A Purple State Under the Gold Dome

Georgia may be a purple state now in national politics, or even a blue one given the trifecta Democrats Jon Ossoff and Raphael Warnock completed in this past week’s U.S. Senate runoffs. But it remains solidly red under the Gold Dome in Atlanta.

As members of the General Assembly return to the state Capitol this week to begin their annual legislative session, it bears watching how the still-in-charge Republicans react to their sudden political mortality – and how they signal their intentions to stave it off.

The events since the runoffs will certainly give them pause. After nine weeks of Donald Trump’s accusations that Democrats – and, in his telling, some high-ranking Georgia Republicans – had stolen the election from him, we saw where that kind of rhetoric leads. An angry mob of Trump supporters broke into the U.S. Capitol, ostensibly to stop the congressional certification of Joe Biden’s electoral win.

They only temporarily succeeded. But the images of rioters violently confronting police, shattering windows and forcing open doors, breaking into leaders’ offices and the Senate chamber, peering through an opening in the door at police in the House chamber with their handguns drawn – the effect of those images won’t be temporary.

We are still writing the first draft of history here, but it seems quite likely that this marks a political turning point. Trump has mocked his political obituaries many times before, but this incident goes beyond disparaging John McCain or being caught on video speaking obscenely about women. It gets to the core of our nation’s governance.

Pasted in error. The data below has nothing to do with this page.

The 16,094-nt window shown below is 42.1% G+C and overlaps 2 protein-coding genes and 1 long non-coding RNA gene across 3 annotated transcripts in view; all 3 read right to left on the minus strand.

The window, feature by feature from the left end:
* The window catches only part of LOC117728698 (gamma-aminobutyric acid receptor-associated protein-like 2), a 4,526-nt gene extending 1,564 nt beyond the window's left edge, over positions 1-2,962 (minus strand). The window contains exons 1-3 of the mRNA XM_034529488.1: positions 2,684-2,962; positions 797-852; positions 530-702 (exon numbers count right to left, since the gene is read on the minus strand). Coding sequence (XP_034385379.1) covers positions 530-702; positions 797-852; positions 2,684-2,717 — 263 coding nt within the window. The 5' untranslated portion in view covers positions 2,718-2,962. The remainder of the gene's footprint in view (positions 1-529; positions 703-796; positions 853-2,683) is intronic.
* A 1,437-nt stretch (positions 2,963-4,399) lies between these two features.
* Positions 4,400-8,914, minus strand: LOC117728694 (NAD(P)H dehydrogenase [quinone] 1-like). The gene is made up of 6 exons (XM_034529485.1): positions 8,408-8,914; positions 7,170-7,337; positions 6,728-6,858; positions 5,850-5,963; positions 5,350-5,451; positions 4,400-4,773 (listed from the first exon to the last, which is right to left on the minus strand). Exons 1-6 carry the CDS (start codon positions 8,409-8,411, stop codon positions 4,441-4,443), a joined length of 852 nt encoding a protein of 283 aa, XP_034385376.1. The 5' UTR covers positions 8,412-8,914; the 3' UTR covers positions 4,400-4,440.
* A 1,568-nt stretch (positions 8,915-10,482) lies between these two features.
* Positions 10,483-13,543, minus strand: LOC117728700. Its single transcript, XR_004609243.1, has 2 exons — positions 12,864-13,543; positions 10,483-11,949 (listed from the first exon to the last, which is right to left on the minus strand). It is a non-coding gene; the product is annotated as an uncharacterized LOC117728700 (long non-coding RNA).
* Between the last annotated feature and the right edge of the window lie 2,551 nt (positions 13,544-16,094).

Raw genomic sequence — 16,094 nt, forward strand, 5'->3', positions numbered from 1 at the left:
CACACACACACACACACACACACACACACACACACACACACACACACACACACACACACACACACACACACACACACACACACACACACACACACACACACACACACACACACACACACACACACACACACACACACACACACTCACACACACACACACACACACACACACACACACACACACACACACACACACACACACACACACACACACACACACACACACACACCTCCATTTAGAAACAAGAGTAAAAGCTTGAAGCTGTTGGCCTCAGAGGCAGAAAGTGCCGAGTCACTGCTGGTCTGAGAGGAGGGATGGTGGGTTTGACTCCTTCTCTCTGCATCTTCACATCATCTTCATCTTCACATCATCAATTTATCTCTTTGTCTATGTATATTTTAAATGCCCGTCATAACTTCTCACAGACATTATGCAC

It also catches him on the way down, not the way up.

Whether Trump could sustain his movement looked like a fascinating question for the next two to four years. It’s a difficult thing for any former president to do, much less one who lost re-election and saw the opposition party take control of Congress. The Capitol incursion made the task that much harder.

So, where do Georgia Republicans go from here?

There’s a real, and obviously raw, split within the party. Sides were taken over Trump’s election challenges, and it wasn’t always just politics. It got very personal for some involved. Those wounds won’t heal quickly or easily.

The healing process may run well beyond the elections of 2022, when Republicans will try to maintain not only their majorities in the General Assembly, but their decade-long grip on every statewide constitutional office. If it does last that long, the damage may be too much for the Georgia GOP to overcome.

But if the party can muster a meaningful degree of unity before taking on a well-oiled Democratic machine, it has an opportunity to bolster its case heading into those contests.

Many Georgians are struggling mightily right now. Thousands remain out of work, and the national labor market hit a distinct bump in the road last month, shedding jobs for the first time since April and extending a six-month downward trend. Employment gains have been stronger in Georgia than nationally, but that progress is fragile.

Many parents are at their wits’ end, trying to juggle their day job with their second job as a virtual school teaching assistant for their children.

Others feel the mental and emotional strain of living so tentatively for the better part of 10 months, and wondering how much longer this limbo may last.

What’s more, their physical health remains in jeopardy as COVID-19 surges anew: This past Friday Georgia reported more than 10,000 cases in a day for the first time. The seven-day moving average was over 70% higher than at this summer’s peak, and it was more than seven times higher than this spring’s peak.

Removing barriers to employment and education. Improving access to mental and physical healthcare. That sounds like the meat of an agenda that would soar above our partisan rock bottom. That sounds like the work a majority party keen on maintaining its position would undertake.

Kyle Wingfield is president and CEO of the Georgia Public Policy Foundation: www.georgiapolicy.org.
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